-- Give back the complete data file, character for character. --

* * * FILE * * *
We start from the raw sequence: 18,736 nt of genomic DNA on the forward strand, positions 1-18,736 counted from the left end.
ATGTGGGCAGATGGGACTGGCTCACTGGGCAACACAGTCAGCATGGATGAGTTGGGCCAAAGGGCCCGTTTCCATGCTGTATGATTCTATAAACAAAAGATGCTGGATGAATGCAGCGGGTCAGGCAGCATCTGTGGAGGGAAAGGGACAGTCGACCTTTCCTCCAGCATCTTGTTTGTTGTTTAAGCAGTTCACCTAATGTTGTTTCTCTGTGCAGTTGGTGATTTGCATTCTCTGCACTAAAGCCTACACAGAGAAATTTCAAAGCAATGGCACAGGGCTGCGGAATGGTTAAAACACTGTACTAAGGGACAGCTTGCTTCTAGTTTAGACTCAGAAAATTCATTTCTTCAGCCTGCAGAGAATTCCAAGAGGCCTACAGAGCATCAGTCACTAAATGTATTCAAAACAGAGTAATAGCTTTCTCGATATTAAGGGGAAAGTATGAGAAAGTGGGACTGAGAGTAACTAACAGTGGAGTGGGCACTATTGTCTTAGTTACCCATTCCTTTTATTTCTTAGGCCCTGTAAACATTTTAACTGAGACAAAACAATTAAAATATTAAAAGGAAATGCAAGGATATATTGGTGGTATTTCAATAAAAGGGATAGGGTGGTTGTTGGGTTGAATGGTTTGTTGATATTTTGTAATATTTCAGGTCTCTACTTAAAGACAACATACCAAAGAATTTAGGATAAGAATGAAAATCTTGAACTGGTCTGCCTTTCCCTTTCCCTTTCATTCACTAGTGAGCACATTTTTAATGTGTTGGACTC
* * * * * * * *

We start from the raw sequence: 18,736 nt of genomic DNA on the forward strand, positions 1-18,736 counted from the left end.
ATGTGGGCAGATGGGACTGGCTCACTGGGCAACACAGTCAGCATGGATGAGTTGGGCCAAAGGGCCCGTTTCCATGCTGTATGATTCTATAAACAAAAGATGCTGGATGAATGCAGCGGGTCAGGCAGCATCTGTGGAGGGAAAGGGACAGTCGACCTTTCCTCCAGCATCTTGTTTGTTGTTTAAGCAGTTCACCTAATGTTGTTTCTCTGTGCAGTTGGTGATTTGCATTCTCTGCACTAAAGCCTACACAGAGAAATTTCAAAGCAATGGCACAGGGCTGCGGAATGGTTAAAACACTGTACTAAGGGACAGCTTGCTTCTAGTTTAGACTCAGAAAATTCATTTCTTCAGCCTGCAGAGAATTCCAAGAGGCCTACAGAGCATCAGTCACTAAATGTATTCAAAACAGAGTAATAGCTTTCTCGATATTAAGGGGAAAGTATGAGAAAGTGGGACTGAGAGTAACTAACAGTGGAGTGGGCACTATTGTCTTAGTTACCCATTCCTTTTATTTCTTAGGCCCTGTAAACATTTTAACTGAGACAAAACAATTAAAATATTAAAAGGAAATGCAAGGATATATTGGTGGTATTTCAATAAAAGGGATAGGGTGGTTGTTGGGTTGAATGGTTTGTTGATATTTTGTAATATTTCAGGTCTCTACTTAAAGACAACATACCAAAGAATTTAGGATAAGAATGAAAATCTTGAACTGGTCTGCCTTTCCCTTTCCCTTTCATTCACTAGTGAGCACATTTTTAATGTGTTGGACTC